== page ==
Proud to be an ‘Old Bag’

Arlington 93-year-old not slowing down, remains active in community groups

ARLINGTON — Florence Pryor, 93, normally walks a mile a day during the summer.

But when near-record snowfall kept the Arlington resident near her home last winter, community members and neighbors were there to help.

“People took my garbage out for me last winter,” Pryor said. “Young people are really nice to me.”

Receiving help is something that Pryor isn’t used to — she’s the one that’s usually volunteering her time. The most senior member of the Old Bags of Arlington will celebrate her 94th birthday in 2010, and she said she’s not planning on slowing down.

The Arlington resident stays active, working with a number of local organizations and groups by day, watching game shows and cooking by night.

Not only was she one of the founding members of the Old Bags women’s group that collects money for local children and families, she has been a member of American Legion Post No. 76 in Arlington since 1947. She’s also been involved other veterans’ organizations and clubs over the years.

Most recently, Pryor sold 600 raffle tickets for the Old Bags’ first meat raffle, which took place in fall 2009.

The group as a whole only sold about 1,200 of the $1 tickets.

“I’ve always been like this since I was a child,” Pryor said. “It’s just how I am. Even when I’m home, I’m always busy.”

An Arlington lifer

Pryor came to Arlington with her family as a 6-year-old in 1922.

Her father was a logger, and he spent time working in Seattle and Darrington, following work, she said.

Pryor was the oldest girl in the family, and her siblings and her attended school in a “little red school house” in the Arlington area that no longer stands.

Other than spending seven years in Port Orchard, Pryor has lived in Arlington ever since her family relocated here more than 85 years ago.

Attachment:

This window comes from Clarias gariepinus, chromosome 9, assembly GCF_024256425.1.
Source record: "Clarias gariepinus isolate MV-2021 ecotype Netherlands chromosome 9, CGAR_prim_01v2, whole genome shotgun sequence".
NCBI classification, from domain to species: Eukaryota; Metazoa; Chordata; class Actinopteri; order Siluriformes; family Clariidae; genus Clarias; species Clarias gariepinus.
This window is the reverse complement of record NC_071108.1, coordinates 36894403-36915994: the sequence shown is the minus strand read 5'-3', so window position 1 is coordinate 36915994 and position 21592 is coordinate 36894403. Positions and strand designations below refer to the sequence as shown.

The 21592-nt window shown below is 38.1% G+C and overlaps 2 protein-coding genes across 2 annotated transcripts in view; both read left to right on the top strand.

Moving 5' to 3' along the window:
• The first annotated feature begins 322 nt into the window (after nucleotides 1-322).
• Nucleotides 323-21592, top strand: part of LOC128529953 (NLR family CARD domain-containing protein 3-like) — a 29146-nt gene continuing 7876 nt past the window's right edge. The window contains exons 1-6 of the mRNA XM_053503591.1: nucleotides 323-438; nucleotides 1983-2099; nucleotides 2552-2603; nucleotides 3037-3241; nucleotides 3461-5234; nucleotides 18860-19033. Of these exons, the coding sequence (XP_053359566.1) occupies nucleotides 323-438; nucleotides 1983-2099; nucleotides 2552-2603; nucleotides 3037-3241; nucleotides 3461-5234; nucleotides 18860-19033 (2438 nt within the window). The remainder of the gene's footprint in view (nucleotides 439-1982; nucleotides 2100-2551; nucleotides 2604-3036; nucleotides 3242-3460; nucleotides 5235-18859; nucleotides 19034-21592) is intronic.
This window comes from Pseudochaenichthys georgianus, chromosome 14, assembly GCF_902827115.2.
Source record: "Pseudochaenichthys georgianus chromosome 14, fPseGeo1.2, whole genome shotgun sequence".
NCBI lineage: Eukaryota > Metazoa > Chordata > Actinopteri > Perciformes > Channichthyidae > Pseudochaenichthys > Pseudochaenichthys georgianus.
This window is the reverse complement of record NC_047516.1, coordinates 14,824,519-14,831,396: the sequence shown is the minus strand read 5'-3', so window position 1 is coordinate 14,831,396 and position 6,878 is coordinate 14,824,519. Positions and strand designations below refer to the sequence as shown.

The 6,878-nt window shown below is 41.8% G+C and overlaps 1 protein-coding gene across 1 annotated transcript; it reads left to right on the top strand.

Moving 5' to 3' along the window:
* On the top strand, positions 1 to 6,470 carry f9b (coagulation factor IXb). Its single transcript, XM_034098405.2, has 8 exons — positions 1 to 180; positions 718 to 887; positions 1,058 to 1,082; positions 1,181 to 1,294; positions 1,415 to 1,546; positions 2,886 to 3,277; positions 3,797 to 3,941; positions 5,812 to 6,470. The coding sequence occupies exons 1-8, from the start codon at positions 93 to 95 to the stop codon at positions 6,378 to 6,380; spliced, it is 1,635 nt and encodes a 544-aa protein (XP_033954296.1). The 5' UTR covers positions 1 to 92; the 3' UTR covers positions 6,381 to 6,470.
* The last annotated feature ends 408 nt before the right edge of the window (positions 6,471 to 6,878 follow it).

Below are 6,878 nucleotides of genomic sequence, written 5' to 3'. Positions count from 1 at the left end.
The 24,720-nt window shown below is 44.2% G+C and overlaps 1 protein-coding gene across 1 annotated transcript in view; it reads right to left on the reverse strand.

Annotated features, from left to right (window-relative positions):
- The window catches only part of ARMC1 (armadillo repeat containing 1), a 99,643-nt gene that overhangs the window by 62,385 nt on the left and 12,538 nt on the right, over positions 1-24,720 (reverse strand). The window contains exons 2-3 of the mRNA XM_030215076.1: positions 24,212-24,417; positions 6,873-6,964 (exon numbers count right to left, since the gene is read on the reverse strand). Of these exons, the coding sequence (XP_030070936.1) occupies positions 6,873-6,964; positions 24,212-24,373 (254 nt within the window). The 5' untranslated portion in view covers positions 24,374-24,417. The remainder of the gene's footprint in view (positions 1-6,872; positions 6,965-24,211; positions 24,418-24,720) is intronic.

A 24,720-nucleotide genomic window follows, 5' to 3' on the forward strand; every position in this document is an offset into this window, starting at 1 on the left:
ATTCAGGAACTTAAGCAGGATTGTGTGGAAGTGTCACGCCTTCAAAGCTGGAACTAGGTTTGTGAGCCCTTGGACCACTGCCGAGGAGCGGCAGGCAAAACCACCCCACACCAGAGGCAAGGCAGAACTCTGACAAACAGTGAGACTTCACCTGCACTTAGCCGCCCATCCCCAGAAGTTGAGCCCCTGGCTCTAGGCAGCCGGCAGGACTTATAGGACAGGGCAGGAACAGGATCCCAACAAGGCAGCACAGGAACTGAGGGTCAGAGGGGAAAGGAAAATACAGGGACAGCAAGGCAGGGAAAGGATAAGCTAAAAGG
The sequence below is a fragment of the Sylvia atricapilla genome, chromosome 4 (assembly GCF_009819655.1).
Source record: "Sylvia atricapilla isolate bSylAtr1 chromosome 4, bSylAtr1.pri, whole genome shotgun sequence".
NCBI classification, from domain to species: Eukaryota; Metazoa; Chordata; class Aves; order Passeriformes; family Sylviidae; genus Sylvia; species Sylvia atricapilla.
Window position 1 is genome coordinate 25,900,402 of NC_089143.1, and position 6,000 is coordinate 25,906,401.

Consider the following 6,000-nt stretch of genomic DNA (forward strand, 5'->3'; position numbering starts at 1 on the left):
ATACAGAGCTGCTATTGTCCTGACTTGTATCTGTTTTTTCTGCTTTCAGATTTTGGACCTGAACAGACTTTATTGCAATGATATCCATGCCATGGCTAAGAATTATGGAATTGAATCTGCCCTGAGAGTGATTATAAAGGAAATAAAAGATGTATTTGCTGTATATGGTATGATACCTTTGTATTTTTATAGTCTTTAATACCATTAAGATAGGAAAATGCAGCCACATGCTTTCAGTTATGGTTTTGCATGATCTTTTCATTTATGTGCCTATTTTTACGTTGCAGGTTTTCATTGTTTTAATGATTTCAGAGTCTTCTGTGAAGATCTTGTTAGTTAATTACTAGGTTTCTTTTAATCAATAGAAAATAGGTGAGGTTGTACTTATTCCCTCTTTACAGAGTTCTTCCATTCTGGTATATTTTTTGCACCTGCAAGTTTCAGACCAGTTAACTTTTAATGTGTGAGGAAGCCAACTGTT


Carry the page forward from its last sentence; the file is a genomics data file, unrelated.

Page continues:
Jobs she’s held include working at a cafe where Flowers By George is currently located on North Olympic Avenue and working at Melady Lanes bowling alley.

Both of her sons, now 70 and 63, served in the armed forces, and Pryor said she’s been involved with veterans affairs and other organizations since early in her life.

Not acting her age

When Judi Martin first joined the Old Bags about two and a half years ago, she was told that there was a 90-year-old member in the group.

“I couldn’t spot which one she was,” said Martin, looking across a bar table at Pryor during the early afternoon hours of Dec. 29.

“Nobody believes me when I tell them,” Pryor responded with a laugh.

Pryor doesn’t look a day older than 80, and has a strict diet that includes two cups of coffee per day, a glass of prune juice first thing in the morning and a low-salt diet.

“I used to eat everything — not anymore,” Pryor said, but admitted that she still liked an occasional hamburger.

Since Pryor lives in an apartment just north of downtown Arlington, she said she’s able to walk to the grocery store, the drug store and any other place she needs to go.

She’s never even owned a car or had a driver’s license “My husband tried to teach me but he wasn’t good at it,” she said.

“It saves me a lot of money,” Pryor said.

Walking has kept her in shape, she said, along with staying active with her various community groups.

“Everything I have to do, I can walk there,” she said.

Pryor credits her youthful look to “mudding up” her face — a nightly lotion routine she started as an 8-year-old.

When Pryor’s not talking with her friends at the American Legion, she likes to play cribbage and collect U.S.-inspired trinkets.

In her apartment, which she has lived in since 2003, American flag mugs hang just above her kitchen sink, and the apartment’s walls are filled with photographs of family members.

“I love my pictures — be lonesome without them,” Pryor said.

Martin said that Pryor is well-liked by area residents because she’s a pleasure to be around.

“Everybody in town knows her,” Martin said. “She just has a cheerful attitude.”

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